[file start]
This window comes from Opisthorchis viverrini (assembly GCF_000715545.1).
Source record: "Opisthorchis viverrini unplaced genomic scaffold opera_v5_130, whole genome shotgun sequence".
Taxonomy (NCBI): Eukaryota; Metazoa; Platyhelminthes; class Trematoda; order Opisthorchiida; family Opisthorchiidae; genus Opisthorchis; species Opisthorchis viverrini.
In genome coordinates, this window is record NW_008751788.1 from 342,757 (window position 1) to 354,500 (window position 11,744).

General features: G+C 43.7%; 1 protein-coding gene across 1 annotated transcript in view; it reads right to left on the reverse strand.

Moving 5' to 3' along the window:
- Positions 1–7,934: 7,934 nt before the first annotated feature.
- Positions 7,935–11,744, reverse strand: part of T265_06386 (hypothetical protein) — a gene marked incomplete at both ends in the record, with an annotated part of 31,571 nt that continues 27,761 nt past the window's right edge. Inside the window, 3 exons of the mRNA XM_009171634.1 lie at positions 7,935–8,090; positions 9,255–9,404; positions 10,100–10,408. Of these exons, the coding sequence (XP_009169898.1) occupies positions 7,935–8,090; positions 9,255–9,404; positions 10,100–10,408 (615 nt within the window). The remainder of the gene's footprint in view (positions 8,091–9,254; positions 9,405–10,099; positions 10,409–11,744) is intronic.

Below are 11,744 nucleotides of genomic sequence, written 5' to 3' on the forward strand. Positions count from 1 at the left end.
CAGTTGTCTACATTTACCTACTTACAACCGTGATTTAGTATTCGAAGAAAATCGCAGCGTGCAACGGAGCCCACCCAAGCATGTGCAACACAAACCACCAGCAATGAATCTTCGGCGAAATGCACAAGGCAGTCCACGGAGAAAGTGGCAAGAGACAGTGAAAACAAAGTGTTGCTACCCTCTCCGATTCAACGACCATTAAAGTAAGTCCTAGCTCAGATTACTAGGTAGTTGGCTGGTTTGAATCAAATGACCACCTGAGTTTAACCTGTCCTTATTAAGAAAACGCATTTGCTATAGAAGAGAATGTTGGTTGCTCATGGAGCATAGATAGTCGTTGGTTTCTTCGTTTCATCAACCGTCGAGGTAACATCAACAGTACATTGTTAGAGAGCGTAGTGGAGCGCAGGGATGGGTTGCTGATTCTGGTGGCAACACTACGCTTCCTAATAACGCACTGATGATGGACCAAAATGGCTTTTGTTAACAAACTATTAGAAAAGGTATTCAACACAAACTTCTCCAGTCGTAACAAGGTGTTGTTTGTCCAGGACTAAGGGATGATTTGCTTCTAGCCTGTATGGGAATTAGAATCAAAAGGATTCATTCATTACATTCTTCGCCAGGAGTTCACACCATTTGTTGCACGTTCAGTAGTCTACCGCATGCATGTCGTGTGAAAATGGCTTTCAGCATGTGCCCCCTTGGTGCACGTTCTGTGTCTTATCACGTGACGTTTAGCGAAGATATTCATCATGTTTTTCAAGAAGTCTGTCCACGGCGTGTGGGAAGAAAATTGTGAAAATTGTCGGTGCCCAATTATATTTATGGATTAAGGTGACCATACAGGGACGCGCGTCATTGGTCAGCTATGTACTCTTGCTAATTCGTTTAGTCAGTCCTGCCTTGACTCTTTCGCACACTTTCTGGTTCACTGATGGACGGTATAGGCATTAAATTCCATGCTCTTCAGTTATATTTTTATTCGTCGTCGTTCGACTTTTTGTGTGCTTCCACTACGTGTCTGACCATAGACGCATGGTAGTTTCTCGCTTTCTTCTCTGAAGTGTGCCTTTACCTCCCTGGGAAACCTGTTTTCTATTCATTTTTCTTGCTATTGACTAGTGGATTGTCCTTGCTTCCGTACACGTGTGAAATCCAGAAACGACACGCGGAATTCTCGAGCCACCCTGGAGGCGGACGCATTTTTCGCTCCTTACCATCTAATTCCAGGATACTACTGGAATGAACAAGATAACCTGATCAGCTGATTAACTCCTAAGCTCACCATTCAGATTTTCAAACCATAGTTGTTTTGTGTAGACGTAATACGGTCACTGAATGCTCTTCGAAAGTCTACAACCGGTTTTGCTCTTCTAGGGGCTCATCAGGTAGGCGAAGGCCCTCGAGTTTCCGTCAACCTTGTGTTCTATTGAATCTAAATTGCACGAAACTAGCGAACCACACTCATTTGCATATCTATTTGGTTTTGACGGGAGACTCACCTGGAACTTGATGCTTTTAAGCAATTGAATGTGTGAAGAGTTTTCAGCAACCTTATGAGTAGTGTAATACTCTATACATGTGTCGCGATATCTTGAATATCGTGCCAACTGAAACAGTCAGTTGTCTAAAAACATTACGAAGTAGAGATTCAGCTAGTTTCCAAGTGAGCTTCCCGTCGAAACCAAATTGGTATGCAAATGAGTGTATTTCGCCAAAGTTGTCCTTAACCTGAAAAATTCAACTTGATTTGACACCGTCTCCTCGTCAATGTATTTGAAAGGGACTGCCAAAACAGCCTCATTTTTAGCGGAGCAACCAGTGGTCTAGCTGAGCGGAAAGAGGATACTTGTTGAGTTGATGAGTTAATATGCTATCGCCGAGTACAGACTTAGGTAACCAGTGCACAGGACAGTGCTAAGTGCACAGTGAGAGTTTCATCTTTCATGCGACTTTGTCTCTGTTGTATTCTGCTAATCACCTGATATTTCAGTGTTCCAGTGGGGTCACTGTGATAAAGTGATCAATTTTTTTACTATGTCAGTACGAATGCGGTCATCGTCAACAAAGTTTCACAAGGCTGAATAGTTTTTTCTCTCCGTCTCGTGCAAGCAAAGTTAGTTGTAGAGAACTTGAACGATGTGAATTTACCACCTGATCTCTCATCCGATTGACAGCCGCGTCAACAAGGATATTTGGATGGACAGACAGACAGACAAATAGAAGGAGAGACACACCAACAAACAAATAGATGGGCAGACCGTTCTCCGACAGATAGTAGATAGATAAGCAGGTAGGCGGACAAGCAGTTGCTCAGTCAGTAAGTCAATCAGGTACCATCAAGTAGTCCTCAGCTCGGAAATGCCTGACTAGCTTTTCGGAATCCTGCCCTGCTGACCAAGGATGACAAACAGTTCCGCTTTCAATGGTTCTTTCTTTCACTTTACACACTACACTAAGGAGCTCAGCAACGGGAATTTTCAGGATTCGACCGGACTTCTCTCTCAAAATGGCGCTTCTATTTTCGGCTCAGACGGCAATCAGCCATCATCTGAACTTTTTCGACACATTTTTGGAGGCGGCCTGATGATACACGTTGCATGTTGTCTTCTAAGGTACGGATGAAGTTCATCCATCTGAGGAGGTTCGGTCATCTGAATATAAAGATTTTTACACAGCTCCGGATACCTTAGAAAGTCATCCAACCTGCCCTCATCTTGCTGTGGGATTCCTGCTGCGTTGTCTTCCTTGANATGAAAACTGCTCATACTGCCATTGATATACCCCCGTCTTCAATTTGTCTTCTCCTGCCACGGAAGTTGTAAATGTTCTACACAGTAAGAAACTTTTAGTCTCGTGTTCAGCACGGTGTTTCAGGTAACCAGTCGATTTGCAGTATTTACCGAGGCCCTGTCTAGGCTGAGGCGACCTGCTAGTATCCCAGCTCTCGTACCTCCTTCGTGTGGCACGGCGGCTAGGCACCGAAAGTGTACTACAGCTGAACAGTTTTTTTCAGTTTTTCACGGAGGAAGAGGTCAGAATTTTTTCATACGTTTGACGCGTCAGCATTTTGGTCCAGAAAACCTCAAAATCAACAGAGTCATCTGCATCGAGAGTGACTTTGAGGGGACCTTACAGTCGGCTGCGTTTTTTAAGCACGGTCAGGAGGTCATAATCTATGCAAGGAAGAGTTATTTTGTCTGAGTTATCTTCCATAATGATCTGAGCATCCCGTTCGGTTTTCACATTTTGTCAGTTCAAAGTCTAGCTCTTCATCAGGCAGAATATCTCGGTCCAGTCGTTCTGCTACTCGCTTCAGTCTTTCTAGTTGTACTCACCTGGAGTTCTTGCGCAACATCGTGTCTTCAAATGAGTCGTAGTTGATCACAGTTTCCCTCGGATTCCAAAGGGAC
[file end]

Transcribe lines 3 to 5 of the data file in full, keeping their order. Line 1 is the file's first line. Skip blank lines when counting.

Taxonomy (NCBI): Eukaryota; Metazoa; Platyhelminthes; class Trematoda; order Opisthorchiida; family Opisthorchiidae; genus Opisthorchis; species Opisthorchis viverrini.
In genome coordinates, this window is record NW_008751788.1 from 342,757 (window position 1) to 354,500 (window position 11,744).

General features: G+C 43.7%; 1 protein-coding gene across 1 annotated transcript in view; it reads right to left on the reverse strand.